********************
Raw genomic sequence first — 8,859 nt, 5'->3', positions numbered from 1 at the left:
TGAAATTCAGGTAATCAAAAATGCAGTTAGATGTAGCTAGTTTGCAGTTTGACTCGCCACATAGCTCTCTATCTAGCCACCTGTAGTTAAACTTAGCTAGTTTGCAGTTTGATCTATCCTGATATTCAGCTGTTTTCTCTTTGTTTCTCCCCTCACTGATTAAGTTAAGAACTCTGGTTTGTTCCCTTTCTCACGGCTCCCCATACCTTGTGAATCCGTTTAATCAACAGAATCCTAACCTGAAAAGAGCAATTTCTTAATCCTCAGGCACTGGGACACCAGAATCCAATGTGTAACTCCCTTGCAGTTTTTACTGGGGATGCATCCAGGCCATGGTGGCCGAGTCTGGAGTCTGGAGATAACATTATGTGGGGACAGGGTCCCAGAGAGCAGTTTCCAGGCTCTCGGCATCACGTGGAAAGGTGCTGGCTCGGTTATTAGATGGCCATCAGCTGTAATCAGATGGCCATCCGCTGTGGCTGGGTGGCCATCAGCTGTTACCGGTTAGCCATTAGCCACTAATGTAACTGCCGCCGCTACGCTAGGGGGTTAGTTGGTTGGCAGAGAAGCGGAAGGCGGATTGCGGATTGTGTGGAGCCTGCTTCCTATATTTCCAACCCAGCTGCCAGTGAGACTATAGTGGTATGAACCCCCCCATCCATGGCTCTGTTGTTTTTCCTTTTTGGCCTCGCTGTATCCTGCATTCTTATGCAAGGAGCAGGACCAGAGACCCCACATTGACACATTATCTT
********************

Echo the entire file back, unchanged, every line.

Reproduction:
Raw genomic sequence first — 8,859 nt, 5'->3', positions numbered from 1 at the left:
TGAAATTCAGGTAATCAAAAATGCAGTTAGATGTAGCTAGTTTGCAGTTTGACTCGCCACATAGCTCTCTATCTAGCCACCTGTAGTTAAACTTAGCTAGTTTGCAGTTTGATCTATCCTGATATTCAGCTGTTTTCTCTTTGTTTCTCCCCTCACTGATTAAGTTAAGAACTCTGGTTTGTTCCCTTTCTCACGGCTCCCCATACCTTGTGAATCCGTTTAATCAACAGAATCCTAACCTGAAAAGAGCAATTTCTTAATCCTCAGGCACTGGGACACCAGAATCCAATGTGTAACTCCCTTGCAGTTTTTACTGGGGATGCATCCAGGCCATGGTGGCCGAGTCTGGAGTCTGGAGATAACATTATGTGGGGACAGGGTCCCAGAGAGCAGTTTCCAGGCTCTCGGCATCACGTGGAAAGGTGCTGGCTCGGTTATTAGATGGCCATCAGCTGTAATCAGATGGCCATCCGCTGTGGCTGGGTGGCCATCAGCTGTTACCGGTTAGCCATTAGCCACTAATGTAACTGCCGCCGCTACGCTAGGGGGTTAGTTGGTTGGCAGAGAAGCGGAAGGCGGATTGCGGATTGTGTGGAGCCTGCTTCCTATATTTCCAACCCAGCTGCCAGTGAGACTATAGTGGTATGAACCCCCCCATCCATGGCTCTGTTGTTTTTCCTTTTTGGCCTCGCTGTATCCTGCATTCTTATGCAAGGAGCAGGACCAGAGACCCCACATTGACACATTATCTT